Low Back Pain

Low Back Pain is a common muscle joint and bone symptom.

We have designed a three-step approach to help you understand your options and encourage you to think about all of the things that might be affecting your problem.

Where is it felt?

Common symptoms include pain, stiffness, and muscle spasms.

These can be felt between the bottom of the rib cage and the lower back and buttocks area.

How could it affect me?

  • The symptoms can be felt with simple day to day activities such as sitting, bending, lifting, walking and exercise
  • Low back pain can affect our ability to carry out daily activities, including work and hobbies
  • At times the pain can feel severe and for some be ongoing. This can affect our general well-being and mental health

Why does it happen?

Low back pain problems can start because of an injury (for example fall or twisting incident), from doing more than you normally do (for example increased lifting or increased exercise) or it can start for no obvious reason.

Factors that may increase the risk of ongoing low back pain include previous back pain, obesity, smoking, educational status, stress, anxiety, depression, work issues and whole-body vibration jobs.

It can affect any of us at any age.

Is it serious?

Although the pain and disability caused by an episode or flare of low back pain can be severe at first, very rarely are the symptoms a sign of something serious going on.

However, you will need to see your GP urgently or contact 111 for urgent help if:

If you are experiencing back pain with our without leg symptoms, alongside

  • New or worsening problems starting or stopping passing urine (water)
  • New or worsening problems starting or stopping opening the bowels (including soiling yourself)
  • New or worsening numbness or altered sensation around the genitals or anus (back passage)

If you have back pain with leg symptoms and a weakness in your leg or foot muscles seek further help or see your GP.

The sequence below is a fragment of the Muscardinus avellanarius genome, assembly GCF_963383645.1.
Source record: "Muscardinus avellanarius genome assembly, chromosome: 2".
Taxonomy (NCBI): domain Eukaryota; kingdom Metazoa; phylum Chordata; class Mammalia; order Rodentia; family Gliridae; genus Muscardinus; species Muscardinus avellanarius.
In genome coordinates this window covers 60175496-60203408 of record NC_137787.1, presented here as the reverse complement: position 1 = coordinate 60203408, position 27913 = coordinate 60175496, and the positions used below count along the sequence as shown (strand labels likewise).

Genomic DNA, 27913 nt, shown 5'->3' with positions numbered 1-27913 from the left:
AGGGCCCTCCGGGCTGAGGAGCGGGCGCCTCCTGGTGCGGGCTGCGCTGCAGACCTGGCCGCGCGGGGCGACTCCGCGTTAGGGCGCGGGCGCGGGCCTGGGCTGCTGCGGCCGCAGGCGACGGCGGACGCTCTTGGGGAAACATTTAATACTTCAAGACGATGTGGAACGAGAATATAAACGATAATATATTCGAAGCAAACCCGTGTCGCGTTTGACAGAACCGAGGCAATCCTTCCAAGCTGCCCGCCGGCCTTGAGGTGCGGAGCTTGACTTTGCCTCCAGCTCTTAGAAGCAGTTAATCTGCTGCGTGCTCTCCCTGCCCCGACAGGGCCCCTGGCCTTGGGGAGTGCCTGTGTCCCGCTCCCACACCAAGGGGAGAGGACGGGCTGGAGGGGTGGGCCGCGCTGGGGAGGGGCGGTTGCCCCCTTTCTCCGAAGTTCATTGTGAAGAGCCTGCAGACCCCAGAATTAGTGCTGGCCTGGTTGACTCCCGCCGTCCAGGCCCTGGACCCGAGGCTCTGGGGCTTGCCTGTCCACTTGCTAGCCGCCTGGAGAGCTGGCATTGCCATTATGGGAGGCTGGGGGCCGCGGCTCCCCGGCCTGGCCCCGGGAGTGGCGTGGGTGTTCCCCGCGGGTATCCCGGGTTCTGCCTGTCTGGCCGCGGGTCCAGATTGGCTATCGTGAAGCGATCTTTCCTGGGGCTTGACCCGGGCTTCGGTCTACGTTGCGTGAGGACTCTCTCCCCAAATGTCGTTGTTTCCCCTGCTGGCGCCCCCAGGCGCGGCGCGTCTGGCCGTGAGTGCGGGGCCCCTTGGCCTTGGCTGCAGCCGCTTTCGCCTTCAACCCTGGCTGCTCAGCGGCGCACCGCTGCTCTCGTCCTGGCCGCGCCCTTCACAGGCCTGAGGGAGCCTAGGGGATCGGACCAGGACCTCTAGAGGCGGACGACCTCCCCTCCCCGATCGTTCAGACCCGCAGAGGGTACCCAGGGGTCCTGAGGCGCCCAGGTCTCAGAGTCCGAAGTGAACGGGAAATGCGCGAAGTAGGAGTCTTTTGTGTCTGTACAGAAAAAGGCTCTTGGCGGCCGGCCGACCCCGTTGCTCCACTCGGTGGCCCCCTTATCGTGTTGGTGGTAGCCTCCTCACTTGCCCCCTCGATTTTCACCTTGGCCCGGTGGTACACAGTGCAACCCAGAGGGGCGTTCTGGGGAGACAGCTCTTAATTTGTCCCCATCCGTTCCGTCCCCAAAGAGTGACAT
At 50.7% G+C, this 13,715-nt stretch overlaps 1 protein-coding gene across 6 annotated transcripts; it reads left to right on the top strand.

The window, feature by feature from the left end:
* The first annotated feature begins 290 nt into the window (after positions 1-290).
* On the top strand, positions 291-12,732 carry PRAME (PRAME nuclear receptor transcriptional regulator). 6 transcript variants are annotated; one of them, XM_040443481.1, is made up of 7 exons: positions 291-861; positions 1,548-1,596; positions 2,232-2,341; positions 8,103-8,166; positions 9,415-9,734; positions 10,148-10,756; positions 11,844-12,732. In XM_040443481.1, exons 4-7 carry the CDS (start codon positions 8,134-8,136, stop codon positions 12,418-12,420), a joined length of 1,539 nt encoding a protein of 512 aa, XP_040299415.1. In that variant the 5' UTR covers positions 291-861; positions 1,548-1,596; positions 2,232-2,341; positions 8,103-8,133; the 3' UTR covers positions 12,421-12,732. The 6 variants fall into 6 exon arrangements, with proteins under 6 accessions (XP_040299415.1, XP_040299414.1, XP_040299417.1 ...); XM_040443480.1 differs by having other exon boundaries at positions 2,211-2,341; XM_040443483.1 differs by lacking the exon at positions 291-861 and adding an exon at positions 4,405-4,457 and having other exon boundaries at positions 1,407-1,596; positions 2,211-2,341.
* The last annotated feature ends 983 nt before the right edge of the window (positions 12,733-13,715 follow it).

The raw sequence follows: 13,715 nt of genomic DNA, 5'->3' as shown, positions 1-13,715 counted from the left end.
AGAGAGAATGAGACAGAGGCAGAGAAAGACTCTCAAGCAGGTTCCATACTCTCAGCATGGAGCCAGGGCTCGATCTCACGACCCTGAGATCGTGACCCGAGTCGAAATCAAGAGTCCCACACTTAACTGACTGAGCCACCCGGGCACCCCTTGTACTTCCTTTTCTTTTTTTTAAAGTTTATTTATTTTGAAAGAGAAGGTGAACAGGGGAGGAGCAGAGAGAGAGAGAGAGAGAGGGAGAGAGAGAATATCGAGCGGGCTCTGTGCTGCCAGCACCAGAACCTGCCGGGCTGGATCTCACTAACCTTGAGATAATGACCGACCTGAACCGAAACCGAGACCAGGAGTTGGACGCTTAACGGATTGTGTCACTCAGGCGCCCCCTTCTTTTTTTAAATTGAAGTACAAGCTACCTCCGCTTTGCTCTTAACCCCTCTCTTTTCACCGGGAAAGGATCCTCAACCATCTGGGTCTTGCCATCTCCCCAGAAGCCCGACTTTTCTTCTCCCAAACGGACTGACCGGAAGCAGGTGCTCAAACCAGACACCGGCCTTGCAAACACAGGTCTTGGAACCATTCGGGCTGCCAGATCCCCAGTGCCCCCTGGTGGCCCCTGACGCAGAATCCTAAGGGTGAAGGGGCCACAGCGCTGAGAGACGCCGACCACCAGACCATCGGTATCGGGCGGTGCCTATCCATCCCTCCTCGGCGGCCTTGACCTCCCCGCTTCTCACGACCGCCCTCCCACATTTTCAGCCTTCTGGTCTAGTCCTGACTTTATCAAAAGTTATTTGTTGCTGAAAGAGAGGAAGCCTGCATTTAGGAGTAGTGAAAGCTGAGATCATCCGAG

If you are feeling unwell, sick or have fever with low back pain make an appointment at your GP practice.

Will it get better?

The answer for most people is yes as most symptoms will ease in the first 2 to 6 weeks for a new onset of back pain or a flare-up of longstanding low back pain.  It can take some people longer to get back to their normal and some describe ongoing problems.

Taking steps to look after your physical and mental health can give the best opportunity of a successful recovery.

What can I do to help myself?

Some of the most important things you can do to help your low back pain are related to your lifestyle choices and general health. We have provided some useful links to help guide you through.

The information in Step Two and Step Three explains the factors that can affect the severity and impact of muscle joint and bone symptoms.

Step Two explains the factors that may be contributing to your situation.

Step Three explains self-management advice on what you can do to help yourself.

Following the 3-step process will help you make the most out of the information on this website.

Learn more about:

If you want further information on low back pain consider reading these trusted resources:

What can be done to help me?

An assessment of your problem and treatment may be necessary if the self-management advice in Step 3 does not help. Consider seeking further help.

If you continue to be concerned about the symptoms you are experiencing and are unsure what to do contact your GP practice or ring NHS Wales 111.